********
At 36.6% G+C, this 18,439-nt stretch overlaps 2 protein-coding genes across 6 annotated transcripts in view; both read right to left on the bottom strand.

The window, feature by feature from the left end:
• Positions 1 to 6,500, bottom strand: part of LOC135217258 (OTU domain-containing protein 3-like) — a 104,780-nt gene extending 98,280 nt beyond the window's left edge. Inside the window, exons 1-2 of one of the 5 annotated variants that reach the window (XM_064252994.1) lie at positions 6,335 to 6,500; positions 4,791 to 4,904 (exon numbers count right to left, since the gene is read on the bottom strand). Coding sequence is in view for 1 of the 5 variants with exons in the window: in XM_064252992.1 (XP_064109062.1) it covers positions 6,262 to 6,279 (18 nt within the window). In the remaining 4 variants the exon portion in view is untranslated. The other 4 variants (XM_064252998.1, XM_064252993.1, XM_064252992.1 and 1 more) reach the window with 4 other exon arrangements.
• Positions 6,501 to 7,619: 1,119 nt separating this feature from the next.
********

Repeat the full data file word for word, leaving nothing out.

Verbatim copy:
At 36.6% G+C, this 18,439-nt stretch overlaps 2 protein-coding genes across 6 annotated transcripts in view; both read right to left on the bottom strand.

The window, feature by feature from the left end:
• Positions 1 to 6,500, bottom strand: part of LOC135217258 (OTU domain-containing protein 3-like) — a 104,780-nt gene extending 98,280 nt beyond the window's left edge. Inside the window, exons 1-2 of one of the 5 annotated variants that reach the window (XM_064252994.1) lie at positions 6,335 to 6,500; positions 4,791 to 4,904 (exon numbers count right to left, since the gene is read on the bottom strand). Coding sequence is in view for 1 of the 5 variants with exons in the window: in XM_064252992.1 (XP_064109062.1) it covers positions 6,262 to 6,279 (18 nt within the window). In the remaining 4 variants the exon portion in view is untranslated. The other 4 variants (XM_064252998.1, XM_064252993.1, XM_064252992.1 and 1 more) reach the window with 4 other exon arrangements.
• Positions 6,501 to 7,619: 1,119 nt separating this feature from the next.